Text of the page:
They all seemed to be consuming what ever he was offering, and waking away looking normal, so I was game! I asked what he had. His response was “aguamiel….es dulce”. To me, this translated to honey water. After getting home and researching, it is actually the nonalcoholic juice from the agave plant that when fermented becomes alcoholic. It was quite good, and did taste like watered down honey. It was very cold too. The stopper to his clay pots was part of a banana tree trunk.

My next stop was Mina de Eden. It is a short walk from down town. The mine was in operation from 1586 through the 1950’s. They mined silver, gold, iron, copper, and zinc. It has 7 levels, but they have too continuously pump water out to keep the top 4 open. There is even a discoteca on one of the levels that is opened on weekends.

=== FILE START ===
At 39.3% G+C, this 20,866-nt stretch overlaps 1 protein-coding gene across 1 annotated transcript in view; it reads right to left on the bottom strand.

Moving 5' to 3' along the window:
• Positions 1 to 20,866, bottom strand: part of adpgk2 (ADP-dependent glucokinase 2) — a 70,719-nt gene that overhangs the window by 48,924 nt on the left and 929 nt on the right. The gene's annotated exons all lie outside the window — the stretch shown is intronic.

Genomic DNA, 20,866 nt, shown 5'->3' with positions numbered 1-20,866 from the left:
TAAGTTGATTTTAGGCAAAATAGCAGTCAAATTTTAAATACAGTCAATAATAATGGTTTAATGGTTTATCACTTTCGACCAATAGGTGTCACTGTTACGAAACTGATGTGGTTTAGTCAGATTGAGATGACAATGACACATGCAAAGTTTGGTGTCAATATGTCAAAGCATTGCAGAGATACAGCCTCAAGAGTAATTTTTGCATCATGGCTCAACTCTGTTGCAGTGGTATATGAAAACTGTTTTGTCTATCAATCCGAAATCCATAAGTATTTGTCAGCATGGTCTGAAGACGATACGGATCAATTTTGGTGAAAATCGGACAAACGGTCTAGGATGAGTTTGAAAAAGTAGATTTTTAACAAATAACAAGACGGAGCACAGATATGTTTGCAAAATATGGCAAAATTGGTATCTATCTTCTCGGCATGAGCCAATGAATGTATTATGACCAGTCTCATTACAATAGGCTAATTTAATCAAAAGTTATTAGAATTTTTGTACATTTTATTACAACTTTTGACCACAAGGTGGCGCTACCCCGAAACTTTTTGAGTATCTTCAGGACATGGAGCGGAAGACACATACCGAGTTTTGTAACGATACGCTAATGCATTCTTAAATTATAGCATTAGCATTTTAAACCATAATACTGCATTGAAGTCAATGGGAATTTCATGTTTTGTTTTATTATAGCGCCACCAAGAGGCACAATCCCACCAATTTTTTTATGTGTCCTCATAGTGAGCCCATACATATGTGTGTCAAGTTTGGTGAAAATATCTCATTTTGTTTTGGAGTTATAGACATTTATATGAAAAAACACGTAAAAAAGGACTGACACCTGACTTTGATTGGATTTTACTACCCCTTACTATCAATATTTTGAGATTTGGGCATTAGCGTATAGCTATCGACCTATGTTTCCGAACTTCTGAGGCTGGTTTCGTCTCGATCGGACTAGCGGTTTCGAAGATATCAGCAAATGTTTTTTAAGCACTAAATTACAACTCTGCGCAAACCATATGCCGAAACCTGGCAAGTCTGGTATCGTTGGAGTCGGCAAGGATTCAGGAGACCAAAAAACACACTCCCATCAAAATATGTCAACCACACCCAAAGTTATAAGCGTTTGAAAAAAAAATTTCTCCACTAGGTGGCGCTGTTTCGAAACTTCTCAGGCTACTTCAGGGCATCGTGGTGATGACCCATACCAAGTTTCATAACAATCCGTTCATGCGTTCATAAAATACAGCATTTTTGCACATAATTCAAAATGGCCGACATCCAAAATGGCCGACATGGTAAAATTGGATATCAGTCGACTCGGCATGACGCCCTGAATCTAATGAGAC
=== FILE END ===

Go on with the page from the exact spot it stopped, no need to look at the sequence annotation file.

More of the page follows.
First was the trolley ride, a rock museum, a guided tour, and finally a elevator ride back up. We were 3000 feet down! It was well worth the time.

Once back on the surface I took a ride up the Teleferico. The teleferico is a Swiss built cable car that takes you on a 7 minute ride up to Cerro del Grillo. There were some great views on the ride, and from the top.

After spending an hour at the top, I hiked the mile back down. I grabbed a few gorditas for lunch. This place is kind of like Subway Sandwiches. There are tortillas ready to be stuffed, and you just pick what you want in them. I had one with beans and one with chicharon. Chicharon is fried up pork skin and pork fat with whatever meat happens to be in there. I highly recommend it!!!

Also, Nescafe is really big in Latin America. I really love my coffee, but I am no coffee snob. This stuff will get you by in a pinch, especially if it comes from one of the automatic machines. You can choose what kind of Nescafe you want from the machine, I usually go for an Americano.

I spent the afternoon walking the town and relaxing in the park. Sorry, no riding today, but I did get a shot of a new 200 CC motorcycle for sale there. It was going for about $2,200 USD. Check out those engine mounts!

The town: